IRA assets to purchase LTCI

As you age, retirement is a concept that moves from very fuzzy and nebulous to concrete and practical–slowly, at first, but then in a big hurry. As your future comes into focus, it’s important to consider the best ways to pay for–and protect–your retirement.

Long Term Care Insurance is a way to do that, hedging your bets against the uncertainty of your future–in much the same way that retirement accounts give you security over the long term. That’s why some clients now consider using their IRA to pay for their LTCI policies. There are certainly advantages to this. For example, the current tax rates for this kind of move are quite low. This means it’s easier than ever to turn both your IRA and LTCI into a symbiotic security blanket that can protect your retirement from the unexpected.

There are a few ways to use IRA assets to purchase LTCI–and there are benefits and drawbacks to each approach. This approach may not be for everyone, though, so be sure to talk to your financial advisory or LTCI Insurance specialist about your own situation.

What Happens When You Have a Long Term Care Event?

Like many healthcare-related expenses, you can’t really avoid long term care costs. If you have a long term care event, you’re going to need care. And because these long term care events aren’t usually predictable, it’s hard to know when you’ll need access to those funds.

Without Long Term Care Insurance:

  • You’ll have to pay these funds yourself, out of your own pocket.
  • Because these costs are unavoidable, you may need to use your retirement funds to pay for your care, draining your Traditional or Beneficiary IRA accounts.
  • You will likely, therefore, deplete these retirement funds more quickly than you planned. And because you’re removing these funds sooner than you anticipated, you’ll likely also be at a tax disadvantage. Having a plan for taxes in retirement planning is important here.

That’s why using your IRA to purchase LTCI can be a smart way to control your costs and minimize your risks–especially if you’re going to have to use your retirement funds to pay for care anyway. 

For Individuals with a Traditional IRA

So, let’s take a look at how this might work for an individual with a traditional IRA. Usually, people use these accounts to fund their retirement, either partially or fully. Once you reach the age of 70-and-a-half, you’ll be required to start taking money out of your IRA (this is called a Required Minimum Distribution). 

Many people will use this RMD to purchase LTCI, providing additional protection for their golden years. This RMD can be taken out as early as 59-and-a-half years old without a tax penalty.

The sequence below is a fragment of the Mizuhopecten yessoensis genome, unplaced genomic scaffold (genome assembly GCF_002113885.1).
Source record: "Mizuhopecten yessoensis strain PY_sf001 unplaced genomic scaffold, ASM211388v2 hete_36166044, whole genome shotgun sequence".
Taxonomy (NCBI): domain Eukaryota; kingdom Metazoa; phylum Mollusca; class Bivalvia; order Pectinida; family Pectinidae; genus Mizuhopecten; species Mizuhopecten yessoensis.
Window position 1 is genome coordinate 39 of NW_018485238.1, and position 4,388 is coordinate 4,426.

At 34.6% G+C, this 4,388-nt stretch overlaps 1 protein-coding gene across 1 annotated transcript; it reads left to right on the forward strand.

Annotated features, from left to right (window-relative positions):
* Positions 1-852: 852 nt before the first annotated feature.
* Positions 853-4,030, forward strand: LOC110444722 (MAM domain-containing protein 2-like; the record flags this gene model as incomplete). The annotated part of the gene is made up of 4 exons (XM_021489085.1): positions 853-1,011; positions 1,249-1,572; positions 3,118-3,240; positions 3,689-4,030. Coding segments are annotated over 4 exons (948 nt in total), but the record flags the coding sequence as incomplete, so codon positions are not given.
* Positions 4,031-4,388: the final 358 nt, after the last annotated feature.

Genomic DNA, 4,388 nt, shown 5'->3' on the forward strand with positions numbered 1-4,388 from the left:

For those under that age who want to look into LTCI funded via an IRA, there will be tax penalties involved. However, many clients will fund their LTCI in small parts over many years, decreasing the annual tax penalty involved (and making that easier to absorb). This means you’ll be able to plan for–and more easily absorb–the costs involved. Many LTCI policies (for example, hybrid plans) will lock in the premium price until the policy is paid up.

For Individuals with a Beneficiary IRA

It’s also common for individuals to inherit an IRA. Because of changes in the law under the CARES Act, beneficiary IRAs must now be used within 10 years. You can use the funds all at once or a little every year or anything in the middle. There’s still no penalty for those aged 59-and-a-half or over. Knowing how to plan for taxes in retirement accounts like this will be important.

If you’ve only got ten years to use your Beneficiary IRA account anyway, it makes sense to continue investing in your long term health and retirement plans. Consider using your IRA to fund a Long Term Care Insurance Policy–building more stability and security for your future. The benefits associated with LTCI won’t have the ten year cash-in date the way your Beneficiary IRA account will.

In this sense, you can honor the long-term intention of the original gift or Beneficiary IRA, and protect your financial future.

Benefits of LTCI

There are some significant benefits of Long Term Care Insurance, especially when purchased with your IRA:

  • Your money works harder for you: in the financial world, this is called leverage: every dollar you pay in premium is worth more than one dollar in benefits. A $20,000 policy, for example, earns you far more than $20,000 in benefits over the long term.
  • You can leave a bigger and better legacy: Medical expenses can drain your IRA, savings, and investments. LTCI can help prevent that, limiting your care costs–and making it easier to leave something to your children.
  • If you invest in a hybrid plan, you may also gain access to life insurance benefits (depending on the formulation of your plan).

How to Plan for Taxes in Retirement Accounts

Using your IRA to purchase LTCI isn’t right for everyone. There’s no one-size-fits-all strategy, and everyone’s situation will be slightly different. That’s why we always recommend that people work with their financial advisor or LTCI specialist together. Having an estimate of the LTCI you may need can also help you plan more effectively.

Different insurance carriers will also offer different options–that’s why at Gordon Associates, we work with every patient on an individual basis. If something doesn’t make sense or it’s not the right fit for you, we’ll say so. 

You can also bring in an accountant to help you navigate these questions–in terms of how they’ll impact your finances of today and tomorrow.

Hedge Your Bets and Consider Your Options

As you plan your future and consider your options, it’s important to remember that there will always be bumps in the road and unanticipated developments. You can’t plan for everything. But you can give yourself a hedge against risk–and a safety net–so you can fully enjoy your retirement.

Contact Gordon Associates today to talk about your financial future!